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Activities using Cross Country Navigation and Flight Simulator STEM kits

Posted on September 23, 2021 at 4:52 PM by Virginia Smith

Cross Country Navigation and Flight Simulator STEM Kits

Lesson submission: Lt. Col. Michael Castania, New Jersey Wing Director of Aerospace Education and NHQ Volunteer Staff coordinator for AE external programs

Recommended uses: Adopt-A-Classroom, AE External Outreach activities

Resources:  Cross Country Navigation STEM Kit, Flight Simulator STEM Kit, Google Earth and SkyVector Software



Are you looking for new ways to challenge your cadets/students? Have you considered ordering a new STEM Kit? Ever thought of combining kits with other resources? What do you get when you couple CAP's Cross Country Navigation STEM Kit with (free) SkyVector Flight Planning software, Google Earth, and our Flight Simulator STEM Kits? 

Here's a great way to teach longitude/latitude, true course/magnetic course, flight planning, wind correction, aeronautical charts, the E6B, and more.

Cross Country Navigation STEM Kit: The thrill of flying is achieved through personal accomplishments and comes with unparalleled excitement and freedom with the Cross Country Navigation STEM Kit.   Included in the kit are Gleim Pilot Handbook, Gleim Private Pilot Knowledge Test, Cross Country Flight activity guide, New York sectional chart, two E6B flight computers, and two navigational plotters.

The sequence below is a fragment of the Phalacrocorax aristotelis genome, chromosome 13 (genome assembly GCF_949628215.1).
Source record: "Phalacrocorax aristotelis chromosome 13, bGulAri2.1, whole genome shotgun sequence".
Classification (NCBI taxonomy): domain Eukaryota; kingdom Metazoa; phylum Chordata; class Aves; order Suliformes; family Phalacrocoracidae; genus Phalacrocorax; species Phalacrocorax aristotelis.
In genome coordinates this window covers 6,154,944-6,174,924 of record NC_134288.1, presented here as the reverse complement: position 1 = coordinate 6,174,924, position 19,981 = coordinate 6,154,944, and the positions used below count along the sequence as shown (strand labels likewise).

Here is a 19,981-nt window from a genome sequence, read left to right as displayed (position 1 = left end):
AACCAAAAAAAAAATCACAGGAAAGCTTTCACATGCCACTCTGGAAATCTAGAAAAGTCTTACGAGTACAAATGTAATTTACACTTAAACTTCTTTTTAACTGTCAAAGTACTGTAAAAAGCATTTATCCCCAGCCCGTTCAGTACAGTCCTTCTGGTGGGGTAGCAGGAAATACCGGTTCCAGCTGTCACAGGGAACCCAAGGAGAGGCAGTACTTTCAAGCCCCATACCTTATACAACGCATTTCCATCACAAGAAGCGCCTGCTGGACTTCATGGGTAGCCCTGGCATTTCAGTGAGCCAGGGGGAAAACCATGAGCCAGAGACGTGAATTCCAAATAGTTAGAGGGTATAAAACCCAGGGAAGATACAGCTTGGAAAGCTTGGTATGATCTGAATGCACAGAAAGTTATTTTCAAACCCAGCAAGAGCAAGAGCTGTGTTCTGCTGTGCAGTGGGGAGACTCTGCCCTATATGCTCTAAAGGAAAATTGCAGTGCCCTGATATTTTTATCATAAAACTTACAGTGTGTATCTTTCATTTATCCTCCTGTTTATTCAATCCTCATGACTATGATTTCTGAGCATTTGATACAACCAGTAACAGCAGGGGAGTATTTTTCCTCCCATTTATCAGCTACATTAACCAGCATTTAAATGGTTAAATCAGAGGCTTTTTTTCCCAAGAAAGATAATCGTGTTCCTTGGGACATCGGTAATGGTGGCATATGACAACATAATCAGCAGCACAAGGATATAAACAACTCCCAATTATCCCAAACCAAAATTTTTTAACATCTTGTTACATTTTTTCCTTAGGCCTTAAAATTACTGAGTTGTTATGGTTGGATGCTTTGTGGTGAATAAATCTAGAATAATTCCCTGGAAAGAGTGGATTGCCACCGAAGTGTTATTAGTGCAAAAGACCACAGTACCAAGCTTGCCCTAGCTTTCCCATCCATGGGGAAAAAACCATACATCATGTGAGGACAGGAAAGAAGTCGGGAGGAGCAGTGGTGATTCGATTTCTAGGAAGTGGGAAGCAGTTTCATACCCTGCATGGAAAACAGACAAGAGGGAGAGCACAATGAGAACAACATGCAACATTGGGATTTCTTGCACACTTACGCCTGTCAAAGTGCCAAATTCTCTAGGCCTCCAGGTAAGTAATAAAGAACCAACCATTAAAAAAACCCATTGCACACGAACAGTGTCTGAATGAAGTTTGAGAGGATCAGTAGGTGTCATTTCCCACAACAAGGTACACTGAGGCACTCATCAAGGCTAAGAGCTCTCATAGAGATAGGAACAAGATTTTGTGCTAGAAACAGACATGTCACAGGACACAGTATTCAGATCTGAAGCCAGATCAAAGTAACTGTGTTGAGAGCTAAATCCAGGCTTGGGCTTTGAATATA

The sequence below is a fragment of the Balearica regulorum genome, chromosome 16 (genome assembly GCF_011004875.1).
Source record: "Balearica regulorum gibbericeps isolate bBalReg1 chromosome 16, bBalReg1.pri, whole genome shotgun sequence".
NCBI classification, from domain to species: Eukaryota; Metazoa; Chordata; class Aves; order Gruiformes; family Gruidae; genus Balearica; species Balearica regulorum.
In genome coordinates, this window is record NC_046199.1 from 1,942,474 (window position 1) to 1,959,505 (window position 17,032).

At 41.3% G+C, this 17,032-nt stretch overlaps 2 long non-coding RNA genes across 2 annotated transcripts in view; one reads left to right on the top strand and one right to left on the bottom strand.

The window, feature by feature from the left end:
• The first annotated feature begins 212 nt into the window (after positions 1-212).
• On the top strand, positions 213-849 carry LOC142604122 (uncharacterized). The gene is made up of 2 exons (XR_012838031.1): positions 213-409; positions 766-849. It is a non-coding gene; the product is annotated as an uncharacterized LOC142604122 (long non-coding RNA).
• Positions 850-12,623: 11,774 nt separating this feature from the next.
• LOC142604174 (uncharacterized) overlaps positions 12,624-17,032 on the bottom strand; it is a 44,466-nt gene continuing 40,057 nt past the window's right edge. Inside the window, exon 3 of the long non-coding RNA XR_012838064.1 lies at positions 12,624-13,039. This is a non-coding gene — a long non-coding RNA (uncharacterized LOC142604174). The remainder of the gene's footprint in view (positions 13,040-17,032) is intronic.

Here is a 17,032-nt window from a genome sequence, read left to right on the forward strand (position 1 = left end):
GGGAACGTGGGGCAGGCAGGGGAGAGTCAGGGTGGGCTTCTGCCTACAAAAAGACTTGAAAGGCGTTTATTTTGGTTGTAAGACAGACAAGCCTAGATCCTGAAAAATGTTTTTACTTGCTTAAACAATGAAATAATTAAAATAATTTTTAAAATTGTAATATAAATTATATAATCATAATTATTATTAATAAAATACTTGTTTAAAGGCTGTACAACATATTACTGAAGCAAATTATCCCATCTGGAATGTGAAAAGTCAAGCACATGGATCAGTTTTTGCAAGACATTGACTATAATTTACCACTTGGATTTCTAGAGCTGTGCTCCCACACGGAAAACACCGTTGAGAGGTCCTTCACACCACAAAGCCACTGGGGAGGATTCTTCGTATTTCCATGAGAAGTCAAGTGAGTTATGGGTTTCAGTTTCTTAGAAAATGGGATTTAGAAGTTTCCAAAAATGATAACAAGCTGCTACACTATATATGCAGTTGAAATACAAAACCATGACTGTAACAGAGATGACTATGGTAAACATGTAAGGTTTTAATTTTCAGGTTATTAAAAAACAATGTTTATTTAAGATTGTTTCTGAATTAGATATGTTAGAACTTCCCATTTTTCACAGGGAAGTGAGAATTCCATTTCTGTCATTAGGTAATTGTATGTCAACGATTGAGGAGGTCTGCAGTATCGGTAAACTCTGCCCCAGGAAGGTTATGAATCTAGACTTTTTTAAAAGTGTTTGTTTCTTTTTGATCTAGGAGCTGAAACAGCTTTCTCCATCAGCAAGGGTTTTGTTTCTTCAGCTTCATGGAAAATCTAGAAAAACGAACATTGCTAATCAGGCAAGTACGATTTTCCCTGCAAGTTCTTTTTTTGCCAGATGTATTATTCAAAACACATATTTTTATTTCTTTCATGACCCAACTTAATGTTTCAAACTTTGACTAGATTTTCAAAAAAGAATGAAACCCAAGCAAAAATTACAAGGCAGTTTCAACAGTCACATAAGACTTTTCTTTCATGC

Aviation Connection: This kit will help prepare cadets, students and other youth for flight planning prior to any orientation flight and/or further flight experience. While working to obtain a private pilot license (certificate), cadets and students will become familiar with airplane performance, effects of weather, basic VFR sectional charts, chart symbols, and aircraft cruise performance. 

Flight Simulators: For cadets, students in classrooms and youth organizations studying aviation education, CAP's flight simulators should provide a realistic piloting experience as the youth begin their own flight training or aviation-related programs. (This is especially pertinent to AFJROTC cadets, and those in the AFJROTC Flight Academy. It is also pertinent to AOPA You Can Fly educators and students, as well as other aviation programs.)  AEO and AEM educators should reach out to CAP or local pilots to assist in the flight simulator training as well as basic navigational flight planning and help mentor these youth. Although educators may have their own pilot connections, our own New Jersey Wing Civil Air Patrol pilots are an excellent resource, as noted above. 

For the AEMs: Locate the closest CAP squadron(s), enter your ZIP code in the "find your local squadron" section of the CAP homepage HERE. Then, reach out to the squadron point of contact and request any pilot assistance in the implementation of the Flight Simulator Kit as well as your Cross Country Navigation STEM Kit. Think about inviting some CAP cadets or pilots to come and speak to your students about the benefits of being a CAP cadet. This would enhance their overall program experience. 

Bonus activities/materials: Let's add Google Earth and SkyVector Software to the mix... 

Capt. Kathy Francis (New Jersey Wing DAE/External Programs and St. Catharine middle school science teacher) and I have successfully presented Cross Country Navigation to her 8th grade students using CAP's Cross Country Navigation STEM Kit, CAP Flight Simulator STEM Kit, SkyVector (free online) Flight Planning Software, and Google Earth.